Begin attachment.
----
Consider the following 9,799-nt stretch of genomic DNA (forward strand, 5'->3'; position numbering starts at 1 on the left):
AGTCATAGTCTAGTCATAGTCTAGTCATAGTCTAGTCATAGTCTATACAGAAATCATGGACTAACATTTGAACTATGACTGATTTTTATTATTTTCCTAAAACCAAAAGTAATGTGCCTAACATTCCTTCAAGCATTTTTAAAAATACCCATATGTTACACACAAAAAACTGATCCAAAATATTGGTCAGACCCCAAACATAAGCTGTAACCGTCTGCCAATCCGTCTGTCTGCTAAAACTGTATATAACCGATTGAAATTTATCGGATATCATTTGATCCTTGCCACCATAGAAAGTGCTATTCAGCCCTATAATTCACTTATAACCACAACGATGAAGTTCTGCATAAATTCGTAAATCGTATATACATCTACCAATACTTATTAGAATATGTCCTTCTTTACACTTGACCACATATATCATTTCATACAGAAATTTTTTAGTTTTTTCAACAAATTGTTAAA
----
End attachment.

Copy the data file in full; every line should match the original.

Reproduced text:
Consider the following 9,799-nt stretch of genomic DNA (forward strand, 5'->3'; position numbering starts at 1 on the left):
AGTCATAGTCTAGTCATAGTCTAGTCATAGTCTAGTCATAGTCTATACAGAAATCATGGACTAACATTTGAACTATGACTGATTTTTATTATTTTCCTAAAACCAAAAGTAATGTGCCTAACATTCCTTCAAGCATTTTTAAAAATACCCATATGTTACACACAAAAAACTGATCCAAAATATTGGTCAGACCCCAAACATAAGCTGTAACCGTCTGCCAATCCGTCTGTCTGCTAAAACTGTATATAACCGATTGAAATTTATCGGATATCATTTGATCCTTGCCACCATAGAAAGTGCTATTCAGCCCTATAATTCACTTATAACCACAACGATGAAGTTCTGCATAAATTCGTAAATCGTATATACATCTACCAATACTTATTAGAATATGTCCTTCTTTACACTTGACCACATATATCATTTCATACAGAAATTTTTTAGTTTTTTCAACAAATTGTTAAA